Wollongong fisherman, restaurants found guilty over lobster charges


Major players in the Illawarra’s commercial fishing and restaurant industries are facing millions of dollars in fines and possible jail time after being found guilty of participating in illegal fishing practices.

More than 250 charges were laid against four individuals and three companies following a six-month investigation by NSW Fisheries in early 2014.

The mammoth court case, which has been heard in stages over a period of about 18 months, has centred on the business practices of Wollongong fisherman Pasquale Mr Brancatisano, who was employed by Unanderra business Lochiel South Pty Ltd to fish for eastern rock lobster off the Illawarra coast line.

Mr Brancatisano was responsible for trapping, tagging and on-selling the lobsters. The authority alleged that Mr Brancatisano deliberately overfished the species then failed to properly tag the catch, or left tags off altogether in a bid to skirt the legal quota applicable under NSW law.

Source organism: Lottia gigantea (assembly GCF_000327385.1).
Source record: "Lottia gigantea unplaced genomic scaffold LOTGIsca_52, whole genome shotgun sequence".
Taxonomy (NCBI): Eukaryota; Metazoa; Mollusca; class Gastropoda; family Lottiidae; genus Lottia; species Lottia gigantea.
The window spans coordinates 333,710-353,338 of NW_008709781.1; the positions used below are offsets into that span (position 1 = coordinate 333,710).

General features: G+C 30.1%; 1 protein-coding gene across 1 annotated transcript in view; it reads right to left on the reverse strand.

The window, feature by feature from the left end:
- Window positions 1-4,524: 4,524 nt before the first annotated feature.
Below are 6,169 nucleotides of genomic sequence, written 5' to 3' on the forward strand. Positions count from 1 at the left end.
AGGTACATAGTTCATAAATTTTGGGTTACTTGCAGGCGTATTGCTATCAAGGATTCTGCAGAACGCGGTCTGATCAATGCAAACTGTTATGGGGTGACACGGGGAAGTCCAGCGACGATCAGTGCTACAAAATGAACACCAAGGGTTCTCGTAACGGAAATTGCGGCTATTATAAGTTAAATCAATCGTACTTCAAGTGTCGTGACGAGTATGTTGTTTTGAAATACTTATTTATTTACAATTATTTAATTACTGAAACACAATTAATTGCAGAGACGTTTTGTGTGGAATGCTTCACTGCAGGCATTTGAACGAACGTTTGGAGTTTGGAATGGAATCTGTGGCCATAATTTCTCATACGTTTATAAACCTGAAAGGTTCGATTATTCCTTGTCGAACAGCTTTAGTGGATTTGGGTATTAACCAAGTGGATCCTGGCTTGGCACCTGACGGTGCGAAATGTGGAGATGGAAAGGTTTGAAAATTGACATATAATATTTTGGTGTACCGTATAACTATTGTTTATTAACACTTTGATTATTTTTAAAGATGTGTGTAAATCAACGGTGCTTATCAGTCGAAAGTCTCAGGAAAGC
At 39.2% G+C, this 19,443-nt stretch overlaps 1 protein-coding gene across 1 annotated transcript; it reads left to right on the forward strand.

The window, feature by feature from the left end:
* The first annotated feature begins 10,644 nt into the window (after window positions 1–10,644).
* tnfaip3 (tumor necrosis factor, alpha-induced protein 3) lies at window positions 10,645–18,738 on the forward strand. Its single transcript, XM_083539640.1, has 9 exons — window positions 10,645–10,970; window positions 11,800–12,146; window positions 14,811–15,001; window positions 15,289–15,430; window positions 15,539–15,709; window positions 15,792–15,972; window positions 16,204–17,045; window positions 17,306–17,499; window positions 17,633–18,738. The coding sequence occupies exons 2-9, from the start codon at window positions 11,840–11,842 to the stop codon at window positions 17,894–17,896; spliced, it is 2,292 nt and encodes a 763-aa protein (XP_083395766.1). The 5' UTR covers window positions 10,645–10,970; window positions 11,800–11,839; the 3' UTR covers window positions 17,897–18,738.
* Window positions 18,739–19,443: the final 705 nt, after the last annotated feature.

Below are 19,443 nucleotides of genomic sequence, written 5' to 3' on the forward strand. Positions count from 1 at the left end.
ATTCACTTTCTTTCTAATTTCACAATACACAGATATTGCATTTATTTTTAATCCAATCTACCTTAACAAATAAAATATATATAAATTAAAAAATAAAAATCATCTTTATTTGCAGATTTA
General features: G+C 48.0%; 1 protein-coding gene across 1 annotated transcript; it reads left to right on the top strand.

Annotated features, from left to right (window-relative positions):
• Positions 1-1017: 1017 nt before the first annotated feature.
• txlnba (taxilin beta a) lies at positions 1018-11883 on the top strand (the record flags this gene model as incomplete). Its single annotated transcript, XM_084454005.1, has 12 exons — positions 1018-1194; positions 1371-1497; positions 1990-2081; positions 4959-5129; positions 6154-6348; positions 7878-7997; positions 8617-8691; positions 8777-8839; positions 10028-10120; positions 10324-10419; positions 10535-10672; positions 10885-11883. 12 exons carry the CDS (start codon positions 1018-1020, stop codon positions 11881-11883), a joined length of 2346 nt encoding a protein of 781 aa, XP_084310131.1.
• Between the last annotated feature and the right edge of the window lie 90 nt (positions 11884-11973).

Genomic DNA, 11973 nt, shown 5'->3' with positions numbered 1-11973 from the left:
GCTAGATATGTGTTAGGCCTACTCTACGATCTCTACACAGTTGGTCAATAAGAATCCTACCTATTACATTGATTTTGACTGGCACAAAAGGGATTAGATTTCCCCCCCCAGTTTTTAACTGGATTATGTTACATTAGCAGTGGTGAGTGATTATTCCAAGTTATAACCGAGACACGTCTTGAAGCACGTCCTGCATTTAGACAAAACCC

It was alleged he illlegally sold thousands of dollars worth of untagged lobster at a reduced cost to Wollongong’s Harbourfront Restaurant, Shellharbour fishmonger James Prodanovski, and Seacliff Functions Pty Ltd, the company behind The Lagoon and Seacliff Restaurants.

(Harbourfront and Mr Prodanovski had their cases dealt with separately to the main hearing and were both convicted of two offences each.)

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Meantime, Magistrate David Williams was tasked with hearing a combined 235 charges, half of which were against Mr Brancatisano.

The remaining charges were spread between Seacliff, Seacliff’s head chef Emmanuel Efstathiadis, Lochiel South, and one of its directors, Tory Lavalle. 

Evidence relied upon in the case included hours of covert surveillance carried out by Fisheries officers, GPS vessel movement data from the Lochiel South fishing boat, daily catch log sheets, trap records, Brancatisano’s tax invoice books, consignment records and financial records from Seacliff and Lochiel South.

In a 224-page judgment delivered in Port Kembla Local Court on Friday, Magistrate Williams found prosecutors had proven all but 18 of the charges beyond reasonable doubt.

Among the charges proven against Mr Brancatisano were multiple counts of trafficking in an indictable species of fish, which carries a maximum penalty of 10 years behind bars.

Several other charges carry individual fines worth tens of thousands of dollars per offence.

The group will face a sentencing hearing later this year. Prosecutors are also expected to seek legal costs.